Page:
Impacts of the 2017 Wildfires in the United States
2167 Rayburn House Office Building
This is a hearing of the Subcommittee on Economic Development, Public Buildings, and Emergency Management.
Summary of Subject Matter
Witnesses (Updated March 19, 2018):
Subcommittee on Economic Development, Public Buildings, and Emergency Management
(Remarks as Prepared)
The purpose of today’s hearing is to explore the lessons learned from the catastrophic 2017 wildfire season that led to a record number of deaths and destroyed land and critical infrastructure throughout 10 western states, particularly California.
First and foremost, our thoughts and prayers are with all those who have been, and continue to be impacted by these wildfires, as well as their fellow Americans working to restore vital services to the affected communities.
As the subcommittee with primary jurisdiction over the Federal Emergency Management Agency, it is our responsibility to hear from FEMA and state and local emergency managers, including fire departments, who led the response to, and are driving the recovery from the fires.
Unfortunately, 2017 was marked by many major disasters, and while there has been focus on Hurricanes Harvey, Irma, and Maria, 2017 also included one of the worst wildfire seasons in United States history. Nationwide, over 66,000 wildfires burned over 9.7 million acres of land. In California alone, some 7,000 wildfires burned through over half a million acres of land – an area larger than the size of New York City and Philadelphia combined.
The 2017 wildfire season was the most destructive and costliest for California in its history and the third most destructive season nationwide. It is imperative that we address the destruction caused by the 2017 wildfire season and work to inform long-term policy solutions while highlighting the importance of mitigation and resiliency.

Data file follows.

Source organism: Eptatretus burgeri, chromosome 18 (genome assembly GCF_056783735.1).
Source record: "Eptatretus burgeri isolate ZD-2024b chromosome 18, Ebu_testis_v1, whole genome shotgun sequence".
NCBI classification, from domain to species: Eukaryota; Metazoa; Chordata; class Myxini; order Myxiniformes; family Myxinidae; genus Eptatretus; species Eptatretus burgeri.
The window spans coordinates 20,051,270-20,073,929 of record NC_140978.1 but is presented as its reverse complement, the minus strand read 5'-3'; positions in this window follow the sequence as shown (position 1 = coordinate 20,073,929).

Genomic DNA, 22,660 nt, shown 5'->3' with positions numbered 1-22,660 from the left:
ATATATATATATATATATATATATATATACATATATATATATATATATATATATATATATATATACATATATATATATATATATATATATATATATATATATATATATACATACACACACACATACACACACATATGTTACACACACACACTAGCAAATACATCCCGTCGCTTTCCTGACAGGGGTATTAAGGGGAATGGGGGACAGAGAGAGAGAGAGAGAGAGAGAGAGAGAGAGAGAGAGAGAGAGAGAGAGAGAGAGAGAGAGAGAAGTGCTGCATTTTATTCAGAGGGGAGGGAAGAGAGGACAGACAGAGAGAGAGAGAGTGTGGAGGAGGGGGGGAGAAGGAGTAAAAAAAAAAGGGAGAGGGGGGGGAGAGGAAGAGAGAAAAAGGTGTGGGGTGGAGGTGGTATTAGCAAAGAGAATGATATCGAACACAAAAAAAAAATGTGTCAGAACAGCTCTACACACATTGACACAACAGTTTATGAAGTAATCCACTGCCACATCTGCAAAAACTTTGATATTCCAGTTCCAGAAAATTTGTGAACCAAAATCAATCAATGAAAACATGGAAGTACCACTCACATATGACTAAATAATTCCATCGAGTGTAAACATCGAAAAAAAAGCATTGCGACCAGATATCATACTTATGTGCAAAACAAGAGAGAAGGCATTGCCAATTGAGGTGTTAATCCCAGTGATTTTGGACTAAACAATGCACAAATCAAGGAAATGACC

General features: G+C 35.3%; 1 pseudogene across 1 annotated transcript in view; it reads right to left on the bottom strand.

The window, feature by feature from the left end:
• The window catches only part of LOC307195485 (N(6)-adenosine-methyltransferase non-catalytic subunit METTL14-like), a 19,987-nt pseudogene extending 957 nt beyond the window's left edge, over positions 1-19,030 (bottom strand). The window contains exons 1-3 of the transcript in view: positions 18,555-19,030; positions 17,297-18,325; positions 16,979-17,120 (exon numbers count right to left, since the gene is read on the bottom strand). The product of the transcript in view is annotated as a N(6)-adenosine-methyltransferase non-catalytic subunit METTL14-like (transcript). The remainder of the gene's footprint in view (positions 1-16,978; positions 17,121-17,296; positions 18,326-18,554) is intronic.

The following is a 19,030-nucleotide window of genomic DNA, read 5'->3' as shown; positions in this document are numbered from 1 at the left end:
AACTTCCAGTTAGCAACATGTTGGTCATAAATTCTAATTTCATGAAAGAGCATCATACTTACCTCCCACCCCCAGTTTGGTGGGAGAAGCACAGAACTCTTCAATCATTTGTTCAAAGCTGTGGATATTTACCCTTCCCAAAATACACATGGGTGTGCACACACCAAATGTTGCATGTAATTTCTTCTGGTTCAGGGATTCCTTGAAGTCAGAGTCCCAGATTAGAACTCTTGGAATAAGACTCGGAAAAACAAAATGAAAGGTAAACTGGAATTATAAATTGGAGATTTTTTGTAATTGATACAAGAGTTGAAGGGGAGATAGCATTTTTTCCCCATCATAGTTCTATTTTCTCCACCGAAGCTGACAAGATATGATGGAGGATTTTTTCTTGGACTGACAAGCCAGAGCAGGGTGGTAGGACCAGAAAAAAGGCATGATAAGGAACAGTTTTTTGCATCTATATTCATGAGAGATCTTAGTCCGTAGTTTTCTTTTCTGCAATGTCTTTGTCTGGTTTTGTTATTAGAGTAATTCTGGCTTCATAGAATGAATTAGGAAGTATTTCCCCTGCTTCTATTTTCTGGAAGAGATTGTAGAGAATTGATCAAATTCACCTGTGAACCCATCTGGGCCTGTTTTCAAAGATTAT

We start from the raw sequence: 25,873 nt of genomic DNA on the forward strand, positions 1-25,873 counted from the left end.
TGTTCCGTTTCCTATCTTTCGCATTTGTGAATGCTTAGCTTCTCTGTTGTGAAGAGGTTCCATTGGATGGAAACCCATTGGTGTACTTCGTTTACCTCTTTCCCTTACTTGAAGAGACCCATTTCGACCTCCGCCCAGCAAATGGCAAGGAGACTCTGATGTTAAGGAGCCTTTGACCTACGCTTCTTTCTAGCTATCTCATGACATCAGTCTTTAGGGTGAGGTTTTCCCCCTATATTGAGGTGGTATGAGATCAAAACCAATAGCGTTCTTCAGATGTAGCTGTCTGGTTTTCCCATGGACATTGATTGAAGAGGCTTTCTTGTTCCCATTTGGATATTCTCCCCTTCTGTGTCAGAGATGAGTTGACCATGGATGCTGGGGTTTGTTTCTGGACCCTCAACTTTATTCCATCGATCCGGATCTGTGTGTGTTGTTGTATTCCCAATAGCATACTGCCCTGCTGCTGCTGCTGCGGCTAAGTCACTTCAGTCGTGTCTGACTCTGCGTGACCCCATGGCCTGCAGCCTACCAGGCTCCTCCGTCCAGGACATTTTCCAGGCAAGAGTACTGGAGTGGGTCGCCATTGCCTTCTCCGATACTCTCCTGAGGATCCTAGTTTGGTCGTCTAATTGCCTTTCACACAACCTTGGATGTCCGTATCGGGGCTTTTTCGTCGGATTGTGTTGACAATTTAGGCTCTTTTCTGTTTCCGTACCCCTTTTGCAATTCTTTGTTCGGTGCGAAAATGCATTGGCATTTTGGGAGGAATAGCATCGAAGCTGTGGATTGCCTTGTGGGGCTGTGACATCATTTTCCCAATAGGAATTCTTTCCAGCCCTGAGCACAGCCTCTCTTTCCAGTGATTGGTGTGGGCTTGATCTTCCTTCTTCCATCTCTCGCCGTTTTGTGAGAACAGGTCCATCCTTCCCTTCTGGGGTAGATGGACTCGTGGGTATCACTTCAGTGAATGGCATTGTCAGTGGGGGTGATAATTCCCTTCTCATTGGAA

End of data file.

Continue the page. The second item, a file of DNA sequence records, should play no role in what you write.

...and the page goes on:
On November 30, 2017, the Committee unanimously approved legislation I introduced – the Disaster Recovery Reform Act – on a bipartisan basis because of the good work that began here with this subcommittee. This legislation incorporated key provisions included in the SMART Rebuilding Act introduced by Chairman Denham. I want to thank Chairman Denham for his leadership on this issue.
The focus of DRRA and the SMART Rebuilding Act is to place emphases on predisaster mitigation to help ensure that our communities are well equipped to withstand disasters of all kinds. There is a clear return on investment from mitigation: for every $1 spent on mitigation, the taxpayer saves $6 to $8.
The rebuilding that must be done in the wake of these wildfires provides an opportunity to encourage smart, resilient rebuilding, increased mitigation measures, and cost-effective federal investments.
It is my hope that an examination of last year’s wildfire season will help inform how to strengthen our ability to withstand future disasters of all types across the Nation.